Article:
Partisan district- drawing may help Republicans in Ohio

Claudine Rigal
Juin 26, 2017

RICHMOND-Energized Democratic opposition to President Donald Trump means Virginians will have a lot more choices when they pick members to the state House of Delegates this year.

Rather, the number of statehouse seats occupied by Republicans and Democrats closely tracks with the ratio of voters choosing Republican and Democratic statehouse candidates statewide in the 2016 election, taking into account candidates who ran unopposed previous year.

- A map of congressional districts drawn by Pennsylvania's Republican-controlled Legislature helped the GOP win almost three more of the state's U.S. House seats than the party otherwise would have won in last year's election, an Associated Press analysis found. That analysis looked only at U.S. House races, while the AP analysis also includes state legislative elections.

University of Georgia political science professor Charles Bullock said the large number of uncompetitive districts in his home state might be due less to gerrymandering than to naturally segregated demographics, with Democratic-inclined black residents living in different areas than Republican-leaning white voters. Republicans captured 67% of the overall Congressional vote in 2016, but won all four House seats that year.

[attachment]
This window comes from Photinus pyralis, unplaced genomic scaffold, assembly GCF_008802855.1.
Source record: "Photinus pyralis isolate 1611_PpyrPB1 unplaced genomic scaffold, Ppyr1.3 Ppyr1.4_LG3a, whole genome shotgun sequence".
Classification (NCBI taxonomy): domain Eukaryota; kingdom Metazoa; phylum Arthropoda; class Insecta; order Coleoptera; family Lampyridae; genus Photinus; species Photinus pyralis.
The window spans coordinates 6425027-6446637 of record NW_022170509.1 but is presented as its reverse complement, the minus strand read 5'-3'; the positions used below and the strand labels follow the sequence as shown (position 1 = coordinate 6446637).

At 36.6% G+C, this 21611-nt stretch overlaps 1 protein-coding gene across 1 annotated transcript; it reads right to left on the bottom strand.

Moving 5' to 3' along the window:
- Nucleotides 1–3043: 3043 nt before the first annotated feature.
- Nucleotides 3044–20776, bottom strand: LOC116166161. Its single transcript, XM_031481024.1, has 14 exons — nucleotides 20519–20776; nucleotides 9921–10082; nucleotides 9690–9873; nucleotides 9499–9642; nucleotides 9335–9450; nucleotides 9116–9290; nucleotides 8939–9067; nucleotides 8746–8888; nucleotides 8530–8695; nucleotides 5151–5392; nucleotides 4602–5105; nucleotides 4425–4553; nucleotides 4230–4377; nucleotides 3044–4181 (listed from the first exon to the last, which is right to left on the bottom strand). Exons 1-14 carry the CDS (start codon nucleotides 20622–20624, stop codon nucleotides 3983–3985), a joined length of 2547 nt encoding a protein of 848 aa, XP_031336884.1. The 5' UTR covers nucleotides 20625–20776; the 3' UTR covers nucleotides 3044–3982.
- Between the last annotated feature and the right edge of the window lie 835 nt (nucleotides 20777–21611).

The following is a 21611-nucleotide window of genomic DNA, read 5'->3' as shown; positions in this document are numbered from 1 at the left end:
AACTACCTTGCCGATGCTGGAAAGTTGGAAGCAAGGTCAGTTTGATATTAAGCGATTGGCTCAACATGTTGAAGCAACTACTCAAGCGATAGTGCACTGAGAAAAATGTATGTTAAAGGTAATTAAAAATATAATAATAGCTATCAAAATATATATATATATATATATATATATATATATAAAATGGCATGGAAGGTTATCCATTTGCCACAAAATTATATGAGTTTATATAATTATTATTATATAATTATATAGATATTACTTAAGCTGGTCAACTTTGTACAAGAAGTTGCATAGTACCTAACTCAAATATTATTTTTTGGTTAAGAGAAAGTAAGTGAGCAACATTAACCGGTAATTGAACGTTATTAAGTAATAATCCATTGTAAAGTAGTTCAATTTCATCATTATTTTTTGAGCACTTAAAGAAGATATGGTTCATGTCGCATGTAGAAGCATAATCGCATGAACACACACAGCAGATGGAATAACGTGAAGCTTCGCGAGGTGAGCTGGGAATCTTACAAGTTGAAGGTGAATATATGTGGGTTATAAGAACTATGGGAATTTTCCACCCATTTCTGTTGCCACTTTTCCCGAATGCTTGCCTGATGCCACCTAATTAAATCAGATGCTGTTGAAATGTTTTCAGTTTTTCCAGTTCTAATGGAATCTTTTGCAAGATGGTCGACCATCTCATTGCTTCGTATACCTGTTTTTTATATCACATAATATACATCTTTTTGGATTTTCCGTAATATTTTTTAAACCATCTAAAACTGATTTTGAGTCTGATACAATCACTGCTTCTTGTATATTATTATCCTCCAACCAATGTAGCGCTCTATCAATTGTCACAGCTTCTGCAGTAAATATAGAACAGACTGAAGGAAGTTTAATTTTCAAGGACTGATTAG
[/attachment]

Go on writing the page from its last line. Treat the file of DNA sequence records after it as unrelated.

Part of the reason may be a political climate of costly, negative campaigns that discourages potential candidates, said Beatty, the House minority leader.

Republicans controlled both MI legislative chambers and the governor's office when the maps were redrawn in 2011. In past years, a lack of competition let Republicans pool resources and spend heavily on a handful of competitive districts. Barbuto was in the Legislature the last time lawmakers redrew political boundaries in response to the 2010 census. As of last week, there were 221 Republicans in the New Hampshire House, 170 Democrats and two Libertarians.

Incumbent Republican Rep. Mia Love won that district in November with 54 percent of the vote, defeating Democrat Doug Owens.

The analysis measuring the "efficiency gap" shows Kentucky Republicans won about three more seats than they should have given their share of statewide votes.

"My initial reaction when I saw it was that it did not favor our approach", said Joe Maxwell, a former Democratic lieutenant governor who had been chairman of the unsuccessful citizens' commission.

The Associated Press used a version of the efficiency gap formula - developed by a law professor and a public policy researcher- to analyze 2016 results of U.S. House and state House or Assembly elections.

The state's congressional map was deemed unconstitutional and redrawn by order of federal judges in 2016, but legal challenges to redraw state House districts are tied up in appeals. "We met the criteria the Supreme Court required us to meet". A similar analysis in 2014 showed Democrats had a slight advantage in the same districts.

According to the formula, the Utah GOP also won one more Congressional seat than their vote totals would merit.

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